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Archive for October 25th, 2007

A Peek at How I Work

Thursday, October 25th, 2007

Non-knitters, you will want to skip this post and visit me again tomorrow. Thanks for coming by!

You do not want to know how I work at my desk… I’m relatively messy and inefficient much of the time when it comes to paper. But as a knitter, I work relatively efficiently. I have learned many ways of holding my yarn over the years, and every way was my favorite for a while. Who knows if I’ll change my mind again.

I first learned to knit by controlling the yarn with my Right Hand. This is referred to as American or British/English style. Even within this style, folks sometimes wrap yarn around a finger or two on the right hand, and some (like me) pick up the yarn long enough to wrap the needle, then drop the yarn until the next wrap. This seems absolutely normal to me and is how I teach kids these days (though some go on to ask about how I currently knit and I show them that as well).

Mind you, I learned to knit in Mr. Johnson’s class in 1969. I learned a backward-loop/half-hitch cast on and the knit stitch. I do not remember binding off, but I figured out if I took the yarn tail and worked it through all the last row’s loops, the scarf would not unravel. This is how I knit scarves for 20 years. Nothing but garter-fabric scarves with fringe. I loved how relaxing it was. I must have known that some people knit sweaters but I did not. It never interested me.

So when I was a young married woman, probably around 1990 or so, I had a friend from Germany who knit a lot. She would not knit for me (good girl) but said she’d pick up yarn for me in Germany when she went back. I signed up for a class. I learned to purl, to increase and decrease, cable and rib. Maybe more, too. But the coolest thing was Continental knitting, where I learned to hold the yarn in my left hand and not drop the yarn between stitches.

When I was knitting my 6th pair of socks ever (one yarn), I listened to a Norwegian woman talk about doing stranded colorwork. She said she held both yarns in one hand. So when I found Nancy Bush’s book Folk Socks, I picked out the Lithuanian Amber socks as my 10th pair of socks ever (see photo, pink with black designs). And I tried to hold the yarns in one hand. Since I used more pink than black, the yarn tangled. I decided I did not enjoy colorwork, which was a sad decision.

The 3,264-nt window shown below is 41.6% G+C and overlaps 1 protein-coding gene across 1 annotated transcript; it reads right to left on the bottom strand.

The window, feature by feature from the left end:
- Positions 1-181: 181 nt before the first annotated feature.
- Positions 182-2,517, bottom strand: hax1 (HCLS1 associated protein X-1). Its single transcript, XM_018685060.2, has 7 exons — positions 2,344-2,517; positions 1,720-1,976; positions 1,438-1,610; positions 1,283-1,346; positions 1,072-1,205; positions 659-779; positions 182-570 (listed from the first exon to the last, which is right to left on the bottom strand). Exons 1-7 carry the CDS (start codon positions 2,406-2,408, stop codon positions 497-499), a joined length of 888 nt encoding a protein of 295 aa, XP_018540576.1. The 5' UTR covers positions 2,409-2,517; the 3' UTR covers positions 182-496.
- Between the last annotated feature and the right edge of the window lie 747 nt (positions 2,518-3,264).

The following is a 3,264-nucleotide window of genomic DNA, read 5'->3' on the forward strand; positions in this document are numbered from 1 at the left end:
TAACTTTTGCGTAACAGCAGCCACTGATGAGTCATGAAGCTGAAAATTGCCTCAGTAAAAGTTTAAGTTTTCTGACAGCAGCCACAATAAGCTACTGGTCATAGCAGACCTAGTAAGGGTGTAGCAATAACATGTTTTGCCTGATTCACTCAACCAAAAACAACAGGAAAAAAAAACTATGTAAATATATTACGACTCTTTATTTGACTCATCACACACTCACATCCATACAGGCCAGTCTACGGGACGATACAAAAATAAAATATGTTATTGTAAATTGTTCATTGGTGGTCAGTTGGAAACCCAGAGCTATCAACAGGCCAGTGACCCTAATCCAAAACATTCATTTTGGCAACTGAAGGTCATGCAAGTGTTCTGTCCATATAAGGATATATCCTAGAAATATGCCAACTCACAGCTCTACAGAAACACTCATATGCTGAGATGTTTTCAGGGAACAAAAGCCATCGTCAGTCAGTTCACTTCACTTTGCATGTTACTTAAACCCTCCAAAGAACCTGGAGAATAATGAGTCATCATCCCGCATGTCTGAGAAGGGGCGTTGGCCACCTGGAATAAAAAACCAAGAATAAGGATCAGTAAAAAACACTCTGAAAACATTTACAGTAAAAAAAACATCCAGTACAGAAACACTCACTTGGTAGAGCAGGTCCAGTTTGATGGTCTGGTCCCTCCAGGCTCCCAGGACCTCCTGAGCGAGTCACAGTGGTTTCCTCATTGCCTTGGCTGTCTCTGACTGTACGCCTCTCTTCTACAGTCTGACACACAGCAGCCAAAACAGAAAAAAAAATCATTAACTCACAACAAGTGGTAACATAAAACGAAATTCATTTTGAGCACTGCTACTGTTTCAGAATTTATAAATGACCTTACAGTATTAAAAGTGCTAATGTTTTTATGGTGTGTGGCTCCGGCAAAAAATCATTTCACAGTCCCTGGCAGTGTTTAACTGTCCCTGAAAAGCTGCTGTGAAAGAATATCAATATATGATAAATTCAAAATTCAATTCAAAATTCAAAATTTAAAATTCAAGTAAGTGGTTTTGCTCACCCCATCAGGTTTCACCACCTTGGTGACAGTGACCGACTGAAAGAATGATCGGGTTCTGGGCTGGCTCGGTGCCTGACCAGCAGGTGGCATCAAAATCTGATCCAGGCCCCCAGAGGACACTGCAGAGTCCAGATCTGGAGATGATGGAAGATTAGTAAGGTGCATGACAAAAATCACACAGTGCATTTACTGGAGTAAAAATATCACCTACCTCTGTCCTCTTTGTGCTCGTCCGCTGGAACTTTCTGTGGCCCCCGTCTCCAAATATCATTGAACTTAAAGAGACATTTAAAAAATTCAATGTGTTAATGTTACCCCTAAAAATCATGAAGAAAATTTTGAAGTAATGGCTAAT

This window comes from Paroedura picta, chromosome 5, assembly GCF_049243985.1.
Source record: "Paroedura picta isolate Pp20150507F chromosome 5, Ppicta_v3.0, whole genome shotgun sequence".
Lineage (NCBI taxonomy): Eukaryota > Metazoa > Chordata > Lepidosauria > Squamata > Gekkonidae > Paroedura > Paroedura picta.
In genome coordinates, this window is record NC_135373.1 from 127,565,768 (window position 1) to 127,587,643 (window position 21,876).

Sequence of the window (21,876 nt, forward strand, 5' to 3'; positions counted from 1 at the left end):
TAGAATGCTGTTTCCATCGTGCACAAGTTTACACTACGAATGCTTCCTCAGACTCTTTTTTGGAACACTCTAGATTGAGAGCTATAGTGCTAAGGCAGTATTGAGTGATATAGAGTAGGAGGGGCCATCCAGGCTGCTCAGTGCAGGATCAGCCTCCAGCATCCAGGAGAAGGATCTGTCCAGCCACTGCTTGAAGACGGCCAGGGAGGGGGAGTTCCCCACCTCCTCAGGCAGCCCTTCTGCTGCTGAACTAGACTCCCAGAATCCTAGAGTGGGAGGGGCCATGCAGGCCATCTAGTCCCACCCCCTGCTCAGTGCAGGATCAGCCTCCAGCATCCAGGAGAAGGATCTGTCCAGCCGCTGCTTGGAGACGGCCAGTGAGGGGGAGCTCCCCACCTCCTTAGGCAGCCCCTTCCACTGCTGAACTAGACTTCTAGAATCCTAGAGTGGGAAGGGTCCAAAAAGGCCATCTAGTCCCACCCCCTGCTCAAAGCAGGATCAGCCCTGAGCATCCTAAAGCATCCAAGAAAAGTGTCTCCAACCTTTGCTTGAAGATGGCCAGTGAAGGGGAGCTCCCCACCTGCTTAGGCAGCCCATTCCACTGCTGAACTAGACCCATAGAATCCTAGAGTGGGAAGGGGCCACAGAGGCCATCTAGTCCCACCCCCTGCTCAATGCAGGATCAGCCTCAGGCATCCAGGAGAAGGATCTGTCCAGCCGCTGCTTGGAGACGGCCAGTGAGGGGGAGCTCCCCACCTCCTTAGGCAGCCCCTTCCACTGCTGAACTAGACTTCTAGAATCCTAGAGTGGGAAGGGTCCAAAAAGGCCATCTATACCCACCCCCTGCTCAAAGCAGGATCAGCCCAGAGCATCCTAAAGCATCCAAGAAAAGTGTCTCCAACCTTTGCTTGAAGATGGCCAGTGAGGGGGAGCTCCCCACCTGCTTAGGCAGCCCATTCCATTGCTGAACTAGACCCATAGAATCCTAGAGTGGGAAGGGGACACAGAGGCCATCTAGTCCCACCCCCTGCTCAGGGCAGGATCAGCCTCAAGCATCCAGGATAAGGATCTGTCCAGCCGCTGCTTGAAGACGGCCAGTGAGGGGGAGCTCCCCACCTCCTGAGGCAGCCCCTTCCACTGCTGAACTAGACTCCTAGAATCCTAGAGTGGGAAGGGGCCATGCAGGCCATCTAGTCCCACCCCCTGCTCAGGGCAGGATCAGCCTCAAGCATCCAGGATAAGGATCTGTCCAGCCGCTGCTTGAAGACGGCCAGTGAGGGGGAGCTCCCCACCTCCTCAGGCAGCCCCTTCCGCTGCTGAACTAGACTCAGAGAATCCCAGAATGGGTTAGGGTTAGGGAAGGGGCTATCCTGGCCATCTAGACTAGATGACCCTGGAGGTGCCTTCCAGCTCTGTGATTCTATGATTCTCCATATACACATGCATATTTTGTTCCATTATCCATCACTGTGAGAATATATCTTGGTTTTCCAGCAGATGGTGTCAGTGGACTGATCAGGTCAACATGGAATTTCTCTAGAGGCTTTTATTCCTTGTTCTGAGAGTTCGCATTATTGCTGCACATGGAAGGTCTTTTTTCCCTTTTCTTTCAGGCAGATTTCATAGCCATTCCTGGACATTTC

Later I found out that the Philosophers’ Wool folks had a book out where you held one yarn in each hand over the whole row. I tried that and it worked great. Loved it. I knit my 13th pair ever, using this technique. That pair became my pattern which is called Eva’s Socks, my first pattern ever (see photo, blue with red/yellow/green).

Then long after that, I took a class on Norwegian Mittens from Beth Brown-Reinsel (see photo). She showed me how to hold both yarns in my left hand, but to wrap the yarns around different fingers so they can feed at different rates. Oh, wow!

I knit pretty darned fast already. I can knit nearly as fast with two yarns as with one now. Yahoo! Well, that is as long as I’m in the light and I can look at my knitting as I go. I can knit with one yarn in each hand, without having to look down very often at all. With two in one hand I need my eyes to be sure I do not pick the wrong color at any moment (the yarns are very close to one another as I work).

But this two-in-left-hand thing is really quick for me. And as a professional, speed is more important than relaxation with some projects. I’d like that to not be true, but work is work… although I do love what I do more than when I worked in an office. There are knitting deadlines now, though, rather than paperwork ones all the time.

Here is a photo of my left hand with two yarns held on one hand. I wrapped the green yarn first… over index finger, under middle, over ring finger, under pinkie. Then I wrapped the peach colored yarn. Over both index and middle, then under ring finger, and over pinkie. The tension happens between the fingers, which are held together, touching each others’ sides.

It works well for me. If you wrap the yarn fully around any one finger, this method may not work as well for you. My fingers are never fully wrapped, and they stay down, touching the left needle. They do not go up in the air at all. For me this method is just about perfect. I am really clear that everyone will have their own favorite way. Or they will choose knit/purl texture over colorwork. For me, the color is much easier.